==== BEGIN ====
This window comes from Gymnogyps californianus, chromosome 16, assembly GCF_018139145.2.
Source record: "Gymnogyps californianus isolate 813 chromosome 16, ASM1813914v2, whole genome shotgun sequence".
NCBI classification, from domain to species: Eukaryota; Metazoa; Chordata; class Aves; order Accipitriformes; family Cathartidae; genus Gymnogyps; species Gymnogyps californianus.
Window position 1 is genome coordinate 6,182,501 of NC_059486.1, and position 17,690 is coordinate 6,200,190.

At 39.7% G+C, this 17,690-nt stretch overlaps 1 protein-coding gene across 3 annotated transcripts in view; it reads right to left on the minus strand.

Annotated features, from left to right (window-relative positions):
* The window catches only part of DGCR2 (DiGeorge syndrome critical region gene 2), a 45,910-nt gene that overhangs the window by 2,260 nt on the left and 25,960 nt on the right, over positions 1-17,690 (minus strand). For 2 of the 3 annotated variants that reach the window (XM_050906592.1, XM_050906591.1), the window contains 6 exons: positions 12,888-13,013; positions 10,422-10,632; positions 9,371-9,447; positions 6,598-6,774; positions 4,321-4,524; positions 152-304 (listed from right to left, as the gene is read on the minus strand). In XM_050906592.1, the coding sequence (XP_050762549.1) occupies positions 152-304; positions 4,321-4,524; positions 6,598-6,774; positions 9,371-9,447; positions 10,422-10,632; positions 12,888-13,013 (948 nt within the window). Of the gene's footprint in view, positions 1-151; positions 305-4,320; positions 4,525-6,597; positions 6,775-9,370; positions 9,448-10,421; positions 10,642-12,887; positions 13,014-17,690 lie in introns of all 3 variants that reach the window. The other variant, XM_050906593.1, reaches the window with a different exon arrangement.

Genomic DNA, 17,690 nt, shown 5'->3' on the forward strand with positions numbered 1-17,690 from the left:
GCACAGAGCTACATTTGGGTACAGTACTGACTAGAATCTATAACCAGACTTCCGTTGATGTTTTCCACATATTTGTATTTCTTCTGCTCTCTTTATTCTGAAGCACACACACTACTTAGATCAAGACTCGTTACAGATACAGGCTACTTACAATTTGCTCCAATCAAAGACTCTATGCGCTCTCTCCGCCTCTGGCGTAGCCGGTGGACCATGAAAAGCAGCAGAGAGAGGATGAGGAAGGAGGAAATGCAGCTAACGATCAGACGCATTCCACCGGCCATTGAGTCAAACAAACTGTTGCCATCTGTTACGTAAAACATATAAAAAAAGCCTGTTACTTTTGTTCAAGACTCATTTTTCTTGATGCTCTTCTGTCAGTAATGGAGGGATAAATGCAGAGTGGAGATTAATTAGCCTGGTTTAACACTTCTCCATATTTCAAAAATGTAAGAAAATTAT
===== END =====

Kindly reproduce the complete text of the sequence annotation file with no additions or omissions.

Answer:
This window comes from Gymnogyps californianus, chromosome 16, assembly GCF_018139145.2.
Source record: "Gymnogyps californianus isolate 813 chromosome 16, ASM1813914v2, whole genome shotgun sequence".
NCBI classification, from domain to species: Eukaryota; Metazoa; Chordata; class Aves; order Accipitriformes; family Cathartidae; genus Gymnogyps; species Gymnogyps californianus.
Window position 1 is genome coordinate 6,182,501 of NC_059486.1, and position 17,690 is coordinate 6,200,190.

At 39.7% G+C, this 17,690-nt stretch overlaps 1 protein-coding gene across 3 annotated transcripts in view; it reads right to left on the minus strand.

Annotated features, from left to right (window-relative positions):
* The window catches only part of DGCR2 (DiGeorge syndrome critical region gene 2), a 45,910-nt gene that overhangs the window by 2,260 nt on the left and 25,960 nt on the right, over positions 1-17,690 (minus strand). For 2 of the 3 annotated variants that reach the window (XM_050906592.1, XM_050906591.1), the window contains 6 exons: positions 12,888-13,013; positions 10,422-10,632; positions 9,371-9,447; positions 6,598-6,774; positions 4,321-4,524; positions 152-304 (listed from right to left, as the gene is read on the minus strand). In XM_050906592.1, the coding sequence (XP_050762549.1) occupies positions 152-304; positions 4,321-4,524; positions 6,598-6,774; positions 9,371-9,447; positions 10,422-10,632; positions 12,888-13,013 (948 nt within the window). Of the gene's footprint in view, positions 1-151; positions 305-4,320; positions 4,525-6,597; positions 6,775-9,370; positions 9,448-10,421; positions 10,642-12,887; positions 13,014-17,690 lie in introns of all 3 variants that reach the window. The other variant, XM_050906593.1, reaches the window with a different exon arrangement.

Genomic DNA, 17,690 nt, shown 5'->3' on the forward strand with positions numbered 1-17,690 from the left:
GCACAGAGCTACATTTGGGTACAGTACTGACTAGAATCTATAACCAGACTTCCGTTGATGTTTTCCACATATTTGTATTTCTTCTGCTCTCTTTATTCTGAAGCACACACACTACTTAGATCAAGACTCGTTACAGATACAGGCTACTTACAATTTGCTCCAATCAAAGACTCTATGCGCTCTCTCCGCCTCTGGCGTAGCCGGTGGACCATGAAAAGCAGCAGAGAGAGGATGAGGAAGGAGGAAATGCAGCTAACGATCAGACGCATTCCACCGGCCATTGAGTCAAACAAACTGTTGCCATCTGTTACGTAAAACATATAAAAAAAGCCTGTTACTTTTGTTCAAGACTCATTTTTCTTGATGCTCTTCTGTCAGTAATGGAGGGATAAATGCAGAGTGGAGATTAATTAGCCTGGTTTAACACTTCTCCATATTTCAAAAATGTAAGAAAATTAT